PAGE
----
Storymoja

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AFRICAN LEADERS ARE A REFLECTION OF THE PEOPLE By Peterson Mutua

A DJ on the Malagasy Island had such a good remix of songs, both old and new school, that even the unwavering military officials had to dance to his tune. Due to this, the incumbent was unceremoniously bundled out of office in which he legitimately held, never mind that his term of office was far away from coming to an end. The matter gets trickier; the minimum age that one must have to govern the island is 40 years. 

The age of the DJ Rajoelina is 34 years that means that under legal circumstances he would be 6 years short of clinching the top spot in the country. But the people chose to ignore all the constitutional hurdles that prevented the DJ from assuming power and crowned him as the president to govern them in a “caretaker government” or so they put it.

Sadly, this is the normal trend in most of the African countries, it is right if the majority agree with it but it is wrong if the minority, however within the law they are, agree with it. Starting with our very own Kenya, a country which was until recently hailed as an abode of peace in the region. In 2005, the country conducted a referendum to decide whether to adopt a new constitution or not. The motion to have a new constitution was defeated soundly, and the citizens celebrated. Matters constitution were forgotten, come the general election, the incumbent won by a simple majority but less than 50 percent.

We all know what happened, what if we had passed the constitution and amended it later? Would that have averted the crisis? Maybe. But because the majority were “right” the case was closed and no one talked about it again, at least not with as much vigour as then. Still on matters elections, we elected their leaders, many along ethnic lines, but to give credit where it is due we, kicked most of the old guards out which was a commendable feat.

But because of the voting scenario, the leaders are not answerable to us; they are answerable to their tribal kingpin. That is why I laugh when I hear Kenyans demand for MPs to pay their taxes. They won’t, and even if they do it will be a very long while before they do so. Before you demand that your MP pays tax, ask yourself whether you would pay if you were the MP. Be honest to yourself on this one. I’m very sure that the ones that can pay are less than 10% of the total population. Our leaders, sad to say, represent us perfectly! 

Over in Uganda, when the elections were near, they amended the constitution to enable the incumbent president to rule for life, armed with this He (the president) introduced multiparty democracy but ensured that his opponent spent more time behind bars than campaigning. People still chose the incumbent despite being offered an alternative. I hear they complained about the inclusion of the First Lady in the Cabinet, hey, what did you expect good people? You let a man joke around with the constitution, he gets away with it, and you think he will stop at that? He might as well include his sons and daughters in the Cabinet too!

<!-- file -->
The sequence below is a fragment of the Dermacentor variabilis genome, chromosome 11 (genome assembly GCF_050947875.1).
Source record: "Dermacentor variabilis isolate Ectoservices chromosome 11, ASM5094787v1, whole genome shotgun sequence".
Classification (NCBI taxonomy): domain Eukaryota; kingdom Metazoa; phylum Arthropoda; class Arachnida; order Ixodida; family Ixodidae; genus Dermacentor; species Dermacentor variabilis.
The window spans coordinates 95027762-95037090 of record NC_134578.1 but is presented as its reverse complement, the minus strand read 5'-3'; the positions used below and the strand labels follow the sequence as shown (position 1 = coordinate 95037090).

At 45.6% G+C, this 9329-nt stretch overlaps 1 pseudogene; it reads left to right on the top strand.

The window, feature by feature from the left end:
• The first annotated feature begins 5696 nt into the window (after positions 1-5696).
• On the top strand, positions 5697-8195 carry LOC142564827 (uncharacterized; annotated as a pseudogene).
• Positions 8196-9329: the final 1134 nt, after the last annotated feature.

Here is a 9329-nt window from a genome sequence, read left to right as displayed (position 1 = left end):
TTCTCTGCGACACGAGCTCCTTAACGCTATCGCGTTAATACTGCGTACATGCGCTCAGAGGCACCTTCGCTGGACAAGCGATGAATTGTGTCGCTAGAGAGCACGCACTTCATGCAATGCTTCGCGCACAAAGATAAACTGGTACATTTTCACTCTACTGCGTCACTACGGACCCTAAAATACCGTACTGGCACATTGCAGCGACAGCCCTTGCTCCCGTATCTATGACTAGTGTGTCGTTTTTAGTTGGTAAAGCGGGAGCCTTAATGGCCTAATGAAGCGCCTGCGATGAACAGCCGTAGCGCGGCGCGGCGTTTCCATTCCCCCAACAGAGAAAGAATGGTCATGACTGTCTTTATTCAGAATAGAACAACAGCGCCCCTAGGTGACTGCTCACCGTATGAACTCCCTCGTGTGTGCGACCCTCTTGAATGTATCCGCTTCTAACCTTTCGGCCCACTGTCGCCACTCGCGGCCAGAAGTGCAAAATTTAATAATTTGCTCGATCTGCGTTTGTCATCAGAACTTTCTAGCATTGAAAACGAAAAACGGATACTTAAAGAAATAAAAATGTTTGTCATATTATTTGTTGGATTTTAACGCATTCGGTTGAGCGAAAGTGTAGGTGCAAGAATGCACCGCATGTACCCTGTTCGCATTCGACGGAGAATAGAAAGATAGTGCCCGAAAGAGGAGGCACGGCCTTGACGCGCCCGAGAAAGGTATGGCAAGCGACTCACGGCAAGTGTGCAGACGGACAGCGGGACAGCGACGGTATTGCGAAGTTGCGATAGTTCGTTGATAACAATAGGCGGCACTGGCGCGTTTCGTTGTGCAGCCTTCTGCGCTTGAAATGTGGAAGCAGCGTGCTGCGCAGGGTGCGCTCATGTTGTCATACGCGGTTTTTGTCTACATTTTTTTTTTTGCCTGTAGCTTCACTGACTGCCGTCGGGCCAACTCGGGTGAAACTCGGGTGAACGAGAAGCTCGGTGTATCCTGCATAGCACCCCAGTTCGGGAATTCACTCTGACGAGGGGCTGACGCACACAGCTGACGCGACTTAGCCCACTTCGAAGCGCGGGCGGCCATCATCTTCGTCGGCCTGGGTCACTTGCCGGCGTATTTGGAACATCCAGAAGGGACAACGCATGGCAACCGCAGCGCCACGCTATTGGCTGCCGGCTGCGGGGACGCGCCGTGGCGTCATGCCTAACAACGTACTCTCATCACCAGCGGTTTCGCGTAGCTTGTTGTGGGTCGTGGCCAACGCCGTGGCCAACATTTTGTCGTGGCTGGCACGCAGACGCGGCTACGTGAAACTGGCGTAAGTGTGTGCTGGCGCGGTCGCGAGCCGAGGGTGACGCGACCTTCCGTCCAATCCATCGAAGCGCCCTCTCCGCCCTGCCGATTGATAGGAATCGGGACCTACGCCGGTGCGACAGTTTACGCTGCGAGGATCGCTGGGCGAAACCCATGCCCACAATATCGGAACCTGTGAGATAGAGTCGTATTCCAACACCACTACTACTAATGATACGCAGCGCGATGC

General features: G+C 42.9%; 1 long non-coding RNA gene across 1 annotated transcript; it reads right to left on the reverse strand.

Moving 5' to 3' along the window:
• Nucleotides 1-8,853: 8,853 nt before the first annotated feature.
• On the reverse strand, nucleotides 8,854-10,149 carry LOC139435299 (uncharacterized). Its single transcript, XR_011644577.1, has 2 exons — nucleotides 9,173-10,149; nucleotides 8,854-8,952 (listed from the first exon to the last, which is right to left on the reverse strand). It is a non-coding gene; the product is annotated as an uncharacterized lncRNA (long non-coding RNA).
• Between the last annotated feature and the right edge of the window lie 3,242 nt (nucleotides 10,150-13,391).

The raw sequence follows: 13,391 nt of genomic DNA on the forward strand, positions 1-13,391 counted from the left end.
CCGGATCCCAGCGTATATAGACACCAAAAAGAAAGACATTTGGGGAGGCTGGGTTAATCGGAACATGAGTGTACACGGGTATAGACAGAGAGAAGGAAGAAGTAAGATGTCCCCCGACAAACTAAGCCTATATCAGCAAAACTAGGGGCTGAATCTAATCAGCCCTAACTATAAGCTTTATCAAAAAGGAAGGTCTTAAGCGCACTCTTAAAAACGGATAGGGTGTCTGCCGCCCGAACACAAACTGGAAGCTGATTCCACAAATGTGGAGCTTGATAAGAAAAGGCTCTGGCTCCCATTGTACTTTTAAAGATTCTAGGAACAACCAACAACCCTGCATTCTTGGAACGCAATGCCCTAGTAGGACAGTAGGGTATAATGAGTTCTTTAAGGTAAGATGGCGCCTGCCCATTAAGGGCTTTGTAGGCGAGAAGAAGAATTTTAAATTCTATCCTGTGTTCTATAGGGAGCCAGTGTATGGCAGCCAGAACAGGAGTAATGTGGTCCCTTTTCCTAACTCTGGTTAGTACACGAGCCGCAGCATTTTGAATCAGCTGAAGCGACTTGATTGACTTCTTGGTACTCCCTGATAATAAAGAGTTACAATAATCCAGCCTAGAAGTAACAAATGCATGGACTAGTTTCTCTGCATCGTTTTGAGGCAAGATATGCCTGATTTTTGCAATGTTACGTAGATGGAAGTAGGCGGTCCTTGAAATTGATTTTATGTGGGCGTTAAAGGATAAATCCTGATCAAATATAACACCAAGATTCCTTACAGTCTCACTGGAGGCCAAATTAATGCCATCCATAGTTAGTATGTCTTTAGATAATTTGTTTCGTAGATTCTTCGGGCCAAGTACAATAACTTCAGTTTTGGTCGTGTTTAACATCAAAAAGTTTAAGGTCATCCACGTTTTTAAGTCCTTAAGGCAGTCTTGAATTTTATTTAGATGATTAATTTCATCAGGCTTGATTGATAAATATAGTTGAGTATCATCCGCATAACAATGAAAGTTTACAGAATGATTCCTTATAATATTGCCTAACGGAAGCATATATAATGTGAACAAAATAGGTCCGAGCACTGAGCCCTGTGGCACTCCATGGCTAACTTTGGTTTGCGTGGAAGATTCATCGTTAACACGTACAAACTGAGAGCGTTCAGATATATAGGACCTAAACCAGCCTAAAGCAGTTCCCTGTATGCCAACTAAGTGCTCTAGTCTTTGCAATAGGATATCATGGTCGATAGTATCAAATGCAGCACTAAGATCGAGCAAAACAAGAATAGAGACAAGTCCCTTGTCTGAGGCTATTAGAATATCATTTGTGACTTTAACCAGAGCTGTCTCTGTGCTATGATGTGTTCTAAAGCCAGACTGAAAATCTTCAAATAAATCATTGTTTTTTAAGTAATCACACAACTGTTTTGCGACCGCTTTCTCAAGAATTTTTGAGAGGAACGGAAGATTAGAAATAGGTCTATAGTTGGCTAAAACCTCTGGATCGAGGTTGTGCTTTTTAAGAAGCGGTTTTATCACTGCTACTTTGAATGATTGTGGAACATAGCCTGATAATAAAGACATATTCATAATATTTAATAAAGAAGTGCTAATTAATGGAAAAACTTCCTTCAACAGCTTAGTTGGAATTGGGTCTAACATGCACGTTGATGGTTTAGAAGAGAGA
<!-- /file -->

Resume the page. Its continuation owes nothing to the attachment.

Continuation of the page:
In Rwanda, when a minister was arrested on a trip abroad, the Rwandese demonstrated against the arrest. True, it might have been a country seeking to settle the score but the fact remains that she was a suspect of the 1994 genocide. The law stipulates that one is innocent until he/she is proven guilty. If she is innocent, you will get her back, if she is not then let the aggrieved party get justice albeit a little too late.

In Sudan, the Janjaweed militia, allegedly backed by the government has been reigning terror on the Darfur citizen, committing atrocities that have left the Darfur inhabitants, wondering whether there is still a government to protect them. Recently the ICC issued an arrest warrant against the Sudanese strongman. The president responded by telling the ICC to eat the arrest warrant. There were people cheering on such a declaration

In South Africa, the prosecutors are contemplating dropping all the corruption charges against the favourite to clinch the top seat in April; Jacob Zuma. It’s a case of the big man phobia. After all if he gets to power he will still drop them anyway, why not just do it now and be in the good books of the big man? Some say the charges were just a witch-hunt by the former president Thambo Mbeki.

 I can only point out three countries that have had considerably wise choices when choosing their leaders. Tanzania, our southern neighbours, have been consistent in showing the rest of the continent that leaders can gracefully vacate office. They have shown us all of three times how to do this but we don’t seem to get the plot. Botswana, a country which has a consistent  economic growth for some time now, have also tried to teach their fellow brothers that power is not everlasting life. They have had three successions also, although most of the successors are military guys. Ghana recently showed Africa and indeed the world that democracy can still thrive in this continent and against all odds did the right thing. 

Unless Africans change their mindsets and elect people on merit and not based on their tribal orientation, this continent will continue lacking in good policy making and will always lag behind the other continents in terms of development. We need to go for tuition from Tanzania and the like-minded countries, failure to which we will be electing new leaders who are just chips off the old block of greed and corruption at the expense of the countries in which they lead. 

Storymoja believes in freedom of expressions and creativity. Therefore, opinions expressed in article are those of the writer and not necessarily those of Storymoja.

One comment on “AFRICAN LEADERS ARE A REFLECTION OF THE PEOPLE By Peterson Mutua

  1. Osas
    March 26, 2009

    Thomas Sankara.

    ‘Nuff said.

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